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  • August 15, 2014
  • 07:02 AM
  • 170 views

Did you hear the one about older adults being targeted for fraud?

by Rita Handrich in The Jury Room

Of course you did. But you may want to take a look at this study because, maybe, it isn’t true after all. It certainly is a well-known myth if it is not true. This appears to be one of those situations where we add up what we know and then come up with a conclusion […]

Related posts:
When it comes to corporate fraud in America, men are almost always to blame
Is it true that older jurors are more likely to convict?
Birthers, deathers, and did you hear about Jimmy Hoffa?


... Read more »

Ross, M, Grossman, I, & Schryer, E. (2014) Contrary to psychological and popular opinion, there is no compelling evidence that older adults are disproportionately victimized by consumer fraud. . Perspectives on Psychological Science. info:/

  • August 15, 2014
  • 05:19 AM
  • 118 views

We're happier when we chat to strangers, but our instinct is to ignore them

by BPS Research Digest in BPS Research Digest

It's become a truism that humans are "social animals". And yet, you've probably noticed - people on public transport or in waiting rooms seem to do everything they can not to interact. On the London tube there's an unwritten rule not to even look at one another. This is the paradox explored by Nicholas Epley and Juliana Schroeder in a series of nine new studies involving members of the public on trains, planes, in taxis and a waiting room.The investigation began with rail and bus commuters ........ Read more »

Epley N, & Schroeder J. (2014) Mistakenly Seeking Solitude. Journal of experimental psychology. General. PMID: 25019381  

  • August 15, 2014
  • 04:07 AM
  • 176 views

Psychotic experience following childhood neurodevelopmental diagnosis

by Paul Whiteley in Questioning Answers

The paper by Golam Khandaker and colleagues [1] suggesting a higher risk of psychotic episodes (PEs) in early adolescence among those with a diagnosed childhood neurodevelopmental disorder (ND) makes for some interesting reading. Detailing several diagnoses as falling under the banner of neurodevelopmental disorder (autism spectrum, dyslexia, dyspraxia, dysgraphia, dysorthographia, dyscalculia), researchers concluded that: "The risk of PEs was higher in those with, compared with those witho........ Read more »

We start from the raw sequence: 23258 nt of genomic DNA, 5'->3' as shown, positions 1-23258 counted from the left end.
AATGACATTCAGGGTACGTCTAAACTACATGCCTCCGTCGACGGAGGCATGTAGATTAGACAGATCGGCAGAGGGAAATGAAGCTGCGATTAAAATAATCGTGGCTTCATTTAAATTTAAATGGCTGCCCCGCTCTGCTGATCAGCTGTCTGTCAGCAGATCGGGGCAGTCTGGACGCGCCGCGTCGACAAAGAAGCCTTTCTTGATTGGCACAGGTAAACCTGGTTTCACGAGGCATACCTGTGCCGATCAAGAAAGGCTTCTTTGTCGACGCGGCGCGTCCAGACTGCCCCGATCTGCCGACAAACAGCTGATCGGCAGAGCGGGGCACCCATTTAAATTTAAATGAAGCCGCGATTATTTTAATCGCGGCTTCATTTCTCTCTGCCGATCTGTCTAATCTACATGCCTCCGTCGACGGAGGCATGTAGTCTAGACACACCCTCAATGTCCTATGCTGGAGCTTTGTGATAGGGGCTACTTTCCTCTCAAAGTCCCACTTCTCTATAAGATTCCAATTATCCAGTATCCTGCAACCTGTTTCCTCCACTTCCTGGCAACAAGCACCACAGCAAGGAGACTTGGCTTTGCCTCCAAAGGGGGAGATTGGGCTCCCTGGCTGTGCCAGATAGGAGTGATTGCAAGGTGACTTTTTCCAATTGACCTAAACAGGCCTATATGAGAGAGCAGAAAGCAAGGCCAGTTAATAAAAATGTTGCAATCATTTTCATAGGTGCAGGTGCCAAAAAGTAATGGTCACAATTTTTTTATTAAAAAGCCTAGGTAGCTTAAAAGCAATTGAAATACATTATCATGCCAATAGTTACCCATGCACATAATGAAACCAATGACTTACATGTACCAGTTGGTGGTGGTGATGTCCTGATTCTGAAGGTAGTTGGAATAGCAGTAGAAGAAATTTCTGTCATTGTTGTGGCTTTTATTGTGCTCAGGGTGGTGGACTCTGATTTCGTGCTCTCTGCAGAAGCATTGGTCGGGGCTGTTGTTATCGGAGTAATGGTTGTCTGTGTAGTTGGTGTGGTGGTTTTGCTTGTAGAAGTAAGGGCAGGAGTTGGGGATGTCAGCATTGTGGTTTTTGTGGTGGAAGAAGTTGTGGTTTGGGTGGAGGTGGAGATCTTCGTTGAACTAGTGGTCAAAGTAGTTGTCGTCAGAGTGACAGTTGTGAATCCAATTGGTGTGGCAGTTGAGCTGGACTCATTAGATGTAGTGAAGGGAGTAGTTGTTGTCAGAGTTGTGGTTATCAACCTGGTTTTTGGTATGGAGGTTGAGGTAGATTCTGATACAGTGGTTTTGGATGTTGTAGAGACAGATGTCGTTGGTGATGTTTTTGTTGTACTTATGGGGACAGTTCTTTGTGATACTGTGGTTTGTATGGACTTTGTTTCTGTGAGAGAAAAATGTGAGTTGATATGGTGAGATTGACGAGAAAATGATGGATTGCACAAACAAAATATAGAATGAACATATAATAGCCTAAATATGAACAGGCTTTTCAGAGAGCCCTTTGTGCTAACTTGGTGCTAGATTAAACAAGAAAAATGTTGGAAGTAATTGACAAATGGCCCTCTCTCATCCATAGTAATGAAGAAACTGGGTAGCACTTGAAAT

• August 14, 2014
  • 04:09 AM
  • 163 views

Learning disability in autism: how prevalent is it?

by Paul Whiteley in Questioning Answers

"Results showed that 36.8 % of the children met the criteria for ID [intellectual disability], with 60.2 % of these in the mild range (IQ 50-69) and 39.8 % in the moderate range (IQ 35-49)".That was the finding reported by Mélina Rivard and colleagues [1] looking at the co-occurrence of intellectual disability (also called learning disability here in Blighty) and autism spectrum disorder (ASD) "in young children". Based on an analysis of over 200 children diagnosed with an ASD, resear........ Read more »

  • August 13, 2014
  • 08:30 AM
  • 69 views

The Effects of Owner Experience and Housing on Argentine Dogos

by CAPB in Companion Animal Psychology Blog

Photo: Lakatos Sandor / ShutterstockWhat are the effects of an owner’s prior dog experience and the dog’s housing on behaviour problems? A survey of people with Argentine Dogos investigates.Some previous research has suggested people who are first-time dog owners are more likely to have a dog with behaviour problems, perhaps because they don’t have enough experience. Also, sometimes people say breed experience is helpful. The aim of this study was to investigate this by looking at only one........ Read more »

Diverio, S., & Tami, G. (2014) Effect of owner experience, living environment, and dog characteristics on owner reports of behavior of Argentine Dogos in Italy . Journal of Veterinary Behavior, 9(4), 151-157. info:/

  • August 13, 2014
  • 07:02 AM
  • 139 views

“I see my patients as less than fully human”

by Doug Keene in The Jury Room

Here’s an intriguing article on how some nurses cope with stress. If you think, based on the title of this post, they do it by dehumanizing their patients, you would be correct. Somehow we think this is not a good thing to admit on the witness stand, but it is an understandable and human reaction […]

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I see diversity, you see divisiveness
The new issue of The Jury Expert is available now!
When you expect a gorilla you often miss other unexpected things


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Trifiletti, E, Di Bernardo, GA, Falvo, R, & Capozza, D. (2014) Patients are not fully human: a nurse’s coping response to stress. . Journal of Applied Social Psychology. . info:/

  • August 13, 2014
  • 04:49 AM
  • 108 views

The stability of your personality peaks in mid-life (then grows increasingly wobbly again)

by BPS Research Digest in BPS Research Digest